Anyone with children, or those looking after children in any capacity, will tell you that Christmas is not an easy time of year.
Forget what the TV commercials tell you about the perfect family sitting together eating the perfect meal; the turkey is glistening, and the children are well behaved and smiling. Marketing works, and we buy into the idea of this idealised Christmas but so do the children.
However, most Looked After Children have, at some point, experienced trauma in their life and possibly abuse or some sort of neglect, and it is common for their past trauma to be made worse by family holidays such as Christmas.
In spite of their experiences, a lot of children settle into foster care; do well at school, form lasting friendships, and learn how to manage their complex emotions and experiences. Occasionally with professional help, but mostly by being in a stable, consistent environment. Nevertheless, Christmas is a notorious time of year for stretching family tensions to the limit and the foster care family is no different.
There may well be birth children in the family as well as Looked After Children, or adopted children, and I’ve yet to meet a child yet that doesn’t get overexcited over Christmas.
It’s not easy managing their heightened emotions along with contact with birth families and all the potential implications of what might happen or be said.
Contact is difficult for Looked After Children, as birth families may make pledges of returning home or promise piles of (sometimes) unsuitable presents.
I have found some useful pointers to get through Christmas which work for our family which I’ve honed over several Christmases. Some of these tips come from my experiences, and some I’ve nabbed from other foster carers.
- Organise contact with birth families early. There are 3 children in our household and all have contact with birth family. I’ve given each relevant social worker a list of preferred dates, but I have to be prepared to be flexible as contact centres have set opening times, closing times and dates.
- Don’t start the celebrations too early. Christmas is a lot to cope with and although it’s tempting to get the twinkly lights up as early as possible to brighten up the long dark nights, I have found that as soon as the decorations go up, so does the tension. I stick with a decorated and lit tree and a few special or personal items in the child’s room.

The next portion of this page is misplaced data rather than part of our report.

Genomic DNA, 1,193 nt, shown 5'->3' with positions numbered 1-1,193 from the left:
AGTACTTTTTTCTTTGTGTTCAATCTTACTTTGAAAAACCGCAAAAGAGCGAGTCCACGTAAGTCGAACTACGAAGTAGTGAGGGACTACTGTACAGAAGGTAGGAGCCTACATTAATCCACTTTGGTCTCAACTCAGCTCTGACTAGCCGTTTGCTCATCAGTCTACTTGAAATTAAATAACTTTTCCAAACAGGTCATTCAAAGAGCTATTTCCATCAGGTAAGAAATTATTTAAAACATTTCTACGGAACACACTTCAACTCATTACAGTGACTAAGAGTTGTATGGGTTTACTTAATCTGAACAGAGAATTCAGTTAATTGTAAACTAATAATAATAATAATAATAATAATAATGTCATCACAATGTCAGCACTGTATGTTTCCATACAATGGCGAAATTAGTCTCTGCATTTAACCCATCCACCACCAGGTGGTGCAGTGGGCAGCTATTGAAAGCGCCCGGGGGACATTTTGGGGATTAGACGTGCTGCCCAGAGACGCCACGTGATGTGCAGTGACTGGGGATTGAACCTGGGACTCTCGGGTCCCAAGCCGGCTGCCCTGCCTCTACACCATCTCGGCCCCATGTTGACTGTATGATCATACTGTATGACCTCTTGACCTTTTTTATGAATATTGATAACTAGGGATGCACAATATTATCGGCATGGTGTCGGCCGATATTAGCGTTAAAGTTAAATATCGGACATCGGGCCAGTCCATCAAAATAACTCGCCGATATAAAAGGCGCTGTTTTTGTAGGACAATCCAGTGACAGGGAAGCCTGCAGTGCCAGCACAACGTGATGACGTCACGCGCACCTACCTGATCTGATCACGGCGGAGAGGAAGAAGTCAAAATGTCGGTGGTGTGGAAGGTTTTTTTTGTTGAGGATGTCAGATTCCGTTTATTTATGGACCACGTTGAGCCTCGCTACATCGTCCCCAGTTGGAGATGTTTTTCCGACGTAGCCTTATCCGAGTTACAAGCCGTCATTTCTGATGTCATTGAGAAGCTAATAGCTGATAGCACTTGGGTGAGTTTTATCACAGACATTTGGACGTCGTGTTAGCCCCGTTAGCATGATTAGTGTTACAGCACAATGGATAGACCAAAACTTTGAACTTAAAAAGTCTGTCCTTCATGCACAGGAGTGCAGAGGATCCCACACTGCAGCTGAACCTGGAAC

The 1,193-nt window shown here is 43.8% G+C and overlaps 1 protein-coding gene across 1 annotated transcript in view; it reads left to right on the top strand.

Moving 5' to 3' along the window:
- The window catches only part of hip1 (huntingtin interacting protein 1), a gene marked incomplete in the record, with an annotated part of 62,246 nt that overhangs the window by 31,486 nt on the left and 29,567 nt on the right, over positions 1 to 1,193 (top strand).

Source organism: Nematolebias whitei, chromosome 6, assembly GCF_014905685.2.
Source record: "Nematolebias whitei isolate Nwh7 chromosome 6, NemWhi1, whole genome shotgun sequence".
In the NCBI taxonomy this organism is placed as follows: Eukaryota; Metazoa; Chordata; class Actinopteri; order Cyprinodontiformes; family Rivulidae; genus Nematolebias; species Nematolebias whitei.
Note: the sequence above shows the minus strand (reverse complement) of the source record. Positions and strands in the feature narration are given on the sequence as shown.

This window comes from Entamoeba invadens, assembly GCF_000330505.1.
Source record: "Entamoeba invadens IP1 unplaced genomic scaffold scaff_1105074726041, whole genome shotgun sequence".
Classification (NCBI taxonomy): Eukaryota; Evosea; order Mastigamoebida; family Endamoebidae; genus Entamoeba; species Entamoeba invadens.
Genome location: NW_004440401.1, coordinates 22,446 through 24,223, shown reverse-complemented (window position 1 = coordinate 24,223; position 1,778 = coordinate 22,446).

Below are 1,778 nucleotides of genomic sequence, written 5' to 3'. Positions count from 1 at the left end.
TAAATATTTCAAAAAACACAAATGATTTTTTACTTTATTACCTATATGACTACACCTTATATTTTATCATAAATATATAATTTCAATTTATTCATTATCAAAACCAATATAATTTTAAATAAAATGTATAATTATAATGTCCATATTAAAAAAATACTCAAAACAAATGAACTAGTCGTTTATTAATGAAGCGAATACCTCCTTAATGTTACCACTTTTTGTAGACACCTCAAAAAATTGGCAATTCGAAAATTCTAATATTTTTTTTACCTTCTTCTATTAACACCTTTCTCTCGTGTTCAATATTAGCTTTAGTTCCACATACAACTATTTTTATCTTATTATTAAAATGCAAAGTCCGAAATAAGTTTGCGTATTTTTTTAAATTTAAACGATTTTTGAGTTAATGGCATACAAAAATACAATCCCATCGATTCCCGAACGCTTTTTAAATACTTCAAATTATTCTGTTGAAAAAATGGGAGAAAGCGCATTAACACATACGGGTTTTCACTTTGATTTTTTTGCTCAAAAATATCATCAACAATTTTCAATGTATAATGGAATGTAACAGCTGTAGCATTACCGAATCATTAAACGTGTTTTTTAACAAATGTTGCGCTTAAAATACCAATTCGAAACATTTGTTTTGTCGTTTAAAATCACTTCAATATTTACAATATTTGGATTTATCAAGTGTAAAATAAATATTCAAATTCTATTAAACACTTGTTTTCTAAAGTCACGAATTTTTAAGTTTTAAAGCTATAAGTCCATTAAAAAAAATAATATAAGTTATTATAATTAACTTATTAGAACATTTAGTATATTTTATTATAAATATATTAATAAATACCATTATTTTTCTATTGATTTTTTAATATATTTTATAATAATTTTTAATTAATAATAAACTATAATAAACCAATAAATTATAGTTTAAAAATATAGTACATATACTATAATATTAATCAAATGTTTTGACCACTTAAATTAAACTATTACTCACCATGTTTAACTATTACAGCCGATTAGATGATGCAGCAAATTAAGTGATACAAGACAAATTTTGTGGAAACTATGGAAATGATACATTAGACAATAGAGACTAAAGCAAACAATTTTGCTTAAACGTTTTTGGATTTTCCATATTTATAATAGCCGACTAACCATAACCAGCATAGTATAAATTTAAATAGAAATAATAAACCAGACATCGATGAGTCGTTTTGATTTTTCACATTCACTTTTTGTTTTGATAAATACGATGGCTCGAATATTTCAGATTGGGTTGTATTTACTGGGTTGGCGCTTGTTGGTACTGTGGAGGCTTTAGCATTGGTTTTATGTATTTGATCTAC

- Visiting family can also be a challenge, and again I try to plan ahead and make sure any family that visit us, or vice versa, are on-board and mindful about the children. This is particularly important in the case of M who, as a teenager, feels the difference acutely. J is also particularly sensitive to any thoughtless comments that may be made. My family are supportive and have learnt over the years what not to do and say. They don’t ask questions about their birth family or contact and keep conversations to school, hobbies, Lego and movies.
- Don’t force children to interact or kiss Great Auntie Maud! This might sound obvious but it’s a clear ‘No-No’. I don’t even make them say hello, but allow the children to warm up at their own pace and interact when they feel comfortable. I prep visitors in advance.
- Plan special events. I make sure my calendar is visible and clearly mark any special outings, events, or visits so the children are prepared. I tell them in advance and give them the opportunity to talk about where we are going. I once planned a special visit to Santa with an anxious child and it backfired horribly, so this is why it made it on the list.
- Routine, sugar and sleep: the big three. Any change in routine, combined with an overload of Christmas sugary treats and lack of sleep, can make any child over excited or grumpy but can tip an anxious child over into negative behaviours or withdrawal. It’s hard to do much about the routine at Christmas once the schools break up but we try to minimise chocolate treats and stick to our normal sleep routine as much as possible.
I can’t control everything that happens over Christmas, or what is promised by family at contact, but I have learnt to try to minimise the stress – both the children’s and mine.
When Tina, one of our earliest Looked After Children, came to me years ago, I allowed her to pick one special ornament for herself on her first Christmas with us to hang in her room and I followed this up every year, creating a new tradition.
When she moved on, she took those ornaments with her, along with any Christmas presents and cards I’d saved for her from her birth family. Many children who have moved foster homes several times have lost important mementos in their life, and having something of their own to take with them is important.